Monthly Archives: March 2017

Seafood Sightings: March 30, 2017

SEAFOOD SIGHTINGS

tilefish at market

Does buying and preparing fish feel like you’re in unfamiliar waters? This week’s roundup includes advice for the reluctant seafood cook, along with recipes featuring fish, oysters, scallops and shrimp. Enjoy!

  • The Wall Street Journal features chef Ashley Christensen of Raleigh’s oyster pan roast, a creamy shellfish stew with cubes of turnip and zesty greens.

Seafood Sightings: March 23, 2017

seafood sightings

This week’s round up includes recipes featuring spiny dogfish, clams, shrimp and oysters. Enjoy!

  • Got to be NC prepares fried oysters served up with sweet and spicy tartar sauce.

Oyster Fritters

another fresh seafood idea

This recipe was contributed by the late Eloise Pigott of Gloucester, N.C., in the June/July 1983 issue of Coastwatch.

When preparing this recipe, I used 1/4 cup of flour and 1/8 teaspoons of salt and pepper. Don’t let this simple recipe fool you, it’s amazing.

  • chopped oysters (about 1 cup)
  • 1 egg, beaten
  • flour
  • salt and pepper

Mix together chopped oysters, beaten egg and seasonings. Add just enough flour to hold together. Drop by spoonfuls into hot grease. Fry until golden.

Contributed by: Eloise Pigott, June/July 1983 issue of Coastwatch

Seafood Sightings: March 16, 2017

seafood sightings

Unpredictable weather is inspiring hearty stews and comfort foods. Remember you often can substitute species. Try the recipes using your favorite fresh fish.

  • News & Observer features a Chesapeake House fish stew recipe, adapted from Fred Thompson of Raleigh’s latest cookbook, Bacon. Thompson also is the publisher of Edible Piedmont magazine.

Seafood Sightings: March 9, 2017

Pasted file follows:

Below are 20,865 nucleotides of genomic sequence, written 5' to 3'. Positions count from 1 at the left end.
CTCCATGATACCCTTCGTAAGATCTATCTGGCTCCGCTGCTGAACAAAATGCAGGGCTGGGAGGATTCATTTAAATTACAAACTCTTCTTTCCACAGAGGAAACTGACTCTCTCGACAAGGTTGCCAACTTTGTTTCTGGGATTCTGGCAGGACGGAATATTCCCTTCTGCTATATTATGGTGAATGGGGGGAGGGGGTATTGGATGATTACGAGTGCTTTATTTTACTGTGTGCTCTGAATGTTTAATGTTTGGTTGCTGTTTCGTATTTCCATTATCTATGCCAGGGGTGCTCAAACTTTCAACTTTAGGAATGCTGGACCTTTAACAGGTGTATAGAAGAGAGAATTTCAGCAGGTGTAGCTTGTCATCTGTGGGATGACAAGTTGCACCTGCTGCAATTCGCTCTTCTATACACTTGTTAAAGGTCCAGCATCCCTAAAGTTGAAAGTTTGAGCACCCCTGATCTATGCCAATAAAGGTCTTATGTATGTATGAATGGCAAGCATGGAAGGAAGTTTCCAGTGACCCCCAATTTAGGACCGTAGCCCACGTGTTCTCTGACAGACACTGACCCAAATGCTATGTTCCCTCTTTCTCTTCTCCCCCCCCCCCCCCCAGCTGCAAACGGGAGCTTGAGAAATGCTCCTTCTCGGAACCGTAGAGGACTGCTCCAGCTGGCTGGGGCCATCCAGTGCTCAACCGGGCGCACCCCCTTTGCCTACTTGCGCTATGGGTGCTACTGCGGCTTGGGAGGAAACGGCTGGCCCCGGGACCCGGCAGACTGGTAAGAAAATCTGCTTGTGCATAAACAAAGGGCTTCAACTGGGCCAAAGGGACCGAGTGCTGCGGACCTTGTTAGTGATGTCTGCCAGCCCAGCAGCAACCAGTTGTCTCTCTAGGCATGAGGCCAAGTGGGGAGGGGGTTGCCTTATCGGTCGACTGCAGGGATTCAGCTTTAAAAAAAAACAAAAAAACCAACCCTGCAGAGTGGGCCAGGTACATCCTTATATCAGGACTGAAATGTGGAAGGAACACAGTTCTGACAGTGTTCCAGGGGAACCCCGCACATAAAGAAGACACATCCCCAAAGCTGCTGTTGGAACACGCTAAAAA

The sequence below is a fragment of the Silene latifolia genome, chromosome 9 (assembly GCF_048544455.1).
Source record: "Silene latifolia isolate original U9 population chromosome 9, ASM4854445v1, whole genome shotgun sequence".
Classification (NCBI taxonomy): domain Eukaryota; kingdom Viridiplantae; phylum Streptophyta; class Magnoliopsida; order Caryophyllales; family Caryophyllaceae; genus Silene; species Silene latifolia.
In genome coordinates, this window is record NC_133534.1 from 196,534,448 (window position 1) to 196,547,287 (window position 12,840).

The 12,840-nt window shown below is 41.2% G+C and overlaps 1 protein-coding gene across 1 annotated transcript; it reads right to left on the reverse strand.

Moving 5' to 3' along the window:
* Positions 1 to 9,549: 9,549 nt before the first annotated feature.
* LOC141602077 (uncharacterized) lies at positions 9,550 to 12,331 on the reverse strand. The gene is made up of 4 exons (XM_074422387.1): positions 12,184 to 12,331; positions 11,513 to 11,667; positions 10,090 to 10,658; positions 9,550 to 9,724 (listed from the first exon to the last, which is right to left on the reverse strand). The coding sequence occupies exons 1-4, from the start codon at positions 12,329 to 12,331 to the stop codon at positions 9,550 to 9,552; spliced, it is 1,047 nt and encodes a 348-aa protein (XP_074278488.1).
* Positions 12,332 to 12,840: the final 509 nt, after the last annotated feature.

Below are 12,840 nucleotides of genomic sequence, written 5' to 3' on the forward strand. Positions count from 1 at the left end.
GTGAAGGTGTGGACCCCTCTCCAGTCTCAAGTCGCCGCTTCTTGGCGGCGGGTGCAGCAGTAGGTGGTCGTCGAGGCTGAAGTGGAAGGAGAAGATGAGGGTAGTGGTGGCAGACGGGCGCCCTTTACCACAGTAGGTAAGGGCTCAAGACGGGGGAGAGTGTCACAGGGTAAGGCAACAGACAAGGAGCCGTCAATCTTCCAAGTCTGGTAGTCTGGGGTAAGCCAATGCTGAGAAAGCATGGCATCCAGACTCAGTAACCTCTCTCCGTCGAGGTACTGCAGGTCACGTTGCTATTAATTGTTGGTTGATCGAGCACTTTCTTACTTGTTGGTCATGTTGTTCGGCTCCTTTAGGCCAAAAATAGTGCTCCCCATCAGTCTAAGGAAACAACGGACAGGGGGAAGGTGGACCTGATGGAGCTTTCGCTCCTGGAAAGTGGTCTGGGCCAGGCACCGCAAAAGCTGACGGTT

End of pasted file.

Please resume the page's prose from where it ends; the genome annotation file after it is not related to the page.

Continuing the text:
seafood sightings

Oyster recipes are featured this week, with a reminder that the season for wild oysters closes the end of March. Enjoy!

Squid Salad

another fresh seafood idea

squidsalad-cw-mar-84

The squid is a mollusk, a phylum of creatures which includes the clam, whelk and conch. Unlike its cousins, the squid has no visible shell. But embedded in the mantle is a soft internal plate called a pen, the remains of a once more developed shell.

  • 2 lbs. whole squid
  • 2 cups boiling water
  • 2 tsp. salt
  • 1/2 cup salad oil
  • 1/4 cup lemon juice
  • 1 cup celery
  • 1/2 cup chopped red onion
  • 1 clove garlic, crushed
  • 1 Tb. chopped parsley
  • 1 tsp. salt
  • 1/4 tsp. pepper

Clean squid and cut mantle into 1/2-inch pieces. Place squid in boiling, salted water. Cover and simmer 5 to 10 minutes until tender. Drain and rinse in cold water. Combine remaining ingredients, cover and refrigerate for several hours. Makes about 2 cups.

Contributed by: Joyce Taylor, March 1984 issue of Coastwatch

Seafood Sightings: March 2, 2017

seafood sightings

crab salad

Spring feels like it’s just around the corner. A variety of festivals and events are making the start of the season look delicious.

Here’s what’s coming up in the food scene:

  • Wilmington Star News shares a trio of food events coming to the Cape Fear region, including the 21st annual Pleasure Island Chowder Cook-Off, held April 8 at Carolina Beach Lake Park. Follow the link for entry and ticketing information or additional events.
  • News & Observer highlights March food events in the Triangle, including the chance to learn seafood preparation from chef Nick Malgieri, founder of the Institute of Culinary Education’s baking program in New York City, on March 12. Chef Sean Fowler of the Mandolin in Raleigh also will hold a class on March 29. Experiment Silician-style with Malgieri’s swordfish pie, or get your fill of oysters with Fowler, who’s serving grilled, wild North Carolina oysters, oysters mandolin, and cornbread and oyster stuffing. The ticketed classes will be held at Southern Season in Chapel Hill. See the full list for details and additional events.
  • Don’t miss the new culinary series, The Chef & The Maker, coming to Pinehurst Resort. The series will feature three North Carolina chefs, including Raleigh chef Ashley Christensen of Poole’s Diner, Charlotte chef Clark Barlowe of Heirloom Restaurant, and Asheville chef Katie Button of Nightbell and Cúrate. Events are open to the public. The News & Observer has details on costs and ticketing options.

And here are fresh recipes to try, featuring shrimp and crab:

  • Mariner’s Menu shares a recipe for light, colorful crab salad.